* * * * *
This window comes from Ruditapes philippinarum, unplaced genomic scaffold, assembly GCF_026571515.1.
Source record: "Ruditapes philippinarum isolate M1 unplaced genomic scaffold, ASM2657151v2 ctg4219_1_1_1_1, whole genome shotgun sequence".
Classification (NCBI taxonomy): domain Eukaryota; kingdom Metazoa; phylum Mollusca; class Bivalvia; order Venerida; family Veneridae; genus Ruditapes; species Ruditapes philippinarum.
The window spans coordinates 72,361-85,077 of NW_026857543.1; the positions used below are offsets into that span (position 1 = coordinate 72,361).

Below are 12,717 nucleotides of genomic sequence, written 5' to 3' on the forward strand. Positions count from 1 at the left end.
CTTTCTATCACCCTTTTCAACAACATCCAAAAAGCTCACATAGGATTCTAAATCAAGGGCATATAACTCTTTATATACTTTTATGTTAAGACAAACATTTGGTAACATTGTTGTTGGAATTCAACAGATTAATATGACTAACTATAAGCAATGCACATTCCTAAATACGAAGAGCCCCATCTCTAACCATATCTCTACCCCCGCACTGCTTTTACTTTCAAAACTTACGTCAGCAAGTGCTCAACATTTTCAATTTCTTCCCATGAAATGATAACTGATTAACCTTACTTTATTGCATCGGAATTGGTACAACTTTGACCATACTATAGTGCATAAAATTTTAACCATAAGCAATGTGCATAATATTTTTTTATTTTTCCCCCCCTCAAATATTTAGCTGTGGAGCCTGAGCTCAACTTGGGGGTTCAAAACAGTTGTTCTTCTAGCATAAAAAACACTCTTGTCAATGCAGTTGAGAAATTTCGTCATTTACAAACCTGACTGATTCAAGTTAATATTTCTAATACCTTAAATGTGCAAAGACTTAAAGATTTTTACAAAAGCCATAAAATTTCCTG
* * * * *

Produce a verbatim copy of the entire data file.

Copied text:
This window comes from Ruditapes philippinarum, unplaced genomic scaffold, assembly GCF_026571515.1.
Source record: "Ruditapes philippinarum isolate M1 unplaced genomic scaffold, ASM2657151v2 ctg4219_1_1_1_1, whole genome shotgun sequence".
Classification (NCBI taxonomy): domain Eukaryota; kingdom Metazoa; phylum Mollusca; class Bivalvia; order Venerida; family Veneridae; genus Ruditapes; species Ruditapes philippinarum.
The window spans coordinates 72,361-85,077 of NW_026857543.1; the positions used below are offsets into that span (position 1 = coordinate 72,361).

Below are 12,717 nucleotides of genomic sequence, written 5' to 3' on the forward strand. Positions count from 1 at the left end.
CTTTCTATCACCCTTTTCAACAACATCCAAAAAGCTCACATAGGATTCTAAATCAAGGGCATATAACTCTTTATATACTTTTATGTTAAGACAAACATTTGGTAACATTGTTGTTGGAATTCAACAGATTAATATGACTAACTATAAGCAATGCACATTCCTAAATACGAAGAGCCCCATCTCTAACCATATCTCTACCCCCGCACTGCTTTTACTTTCAAAACTTACGTCAGCAAGTGCTCAACATTTTCAATTTCTTCCCATGAAATGATAACTGATTAACCTTACTTTATTGCATCGGAATTGGTACAACTTTGACCATACTATAGTGCATAAAATTTTAACCATAAGCAATGTGCATAATATTTTTTTATTTTTCCCCCCCTCAAATATTTAGCTGTGGAGCCTGAGCTCAACTTGGGGGTTCAAAACAGTTGTTCTTCTAGCATAAAAAACACTCTTGTCAATGCAGTTGAGAAATTTCGTCATTTACAAACCTGACTGATTCAAGTTAATATTTCTAATACCTTAAATGTGCAAAGACTTAAAGATTTTTACAAAAGCCATAAAATTTCCTG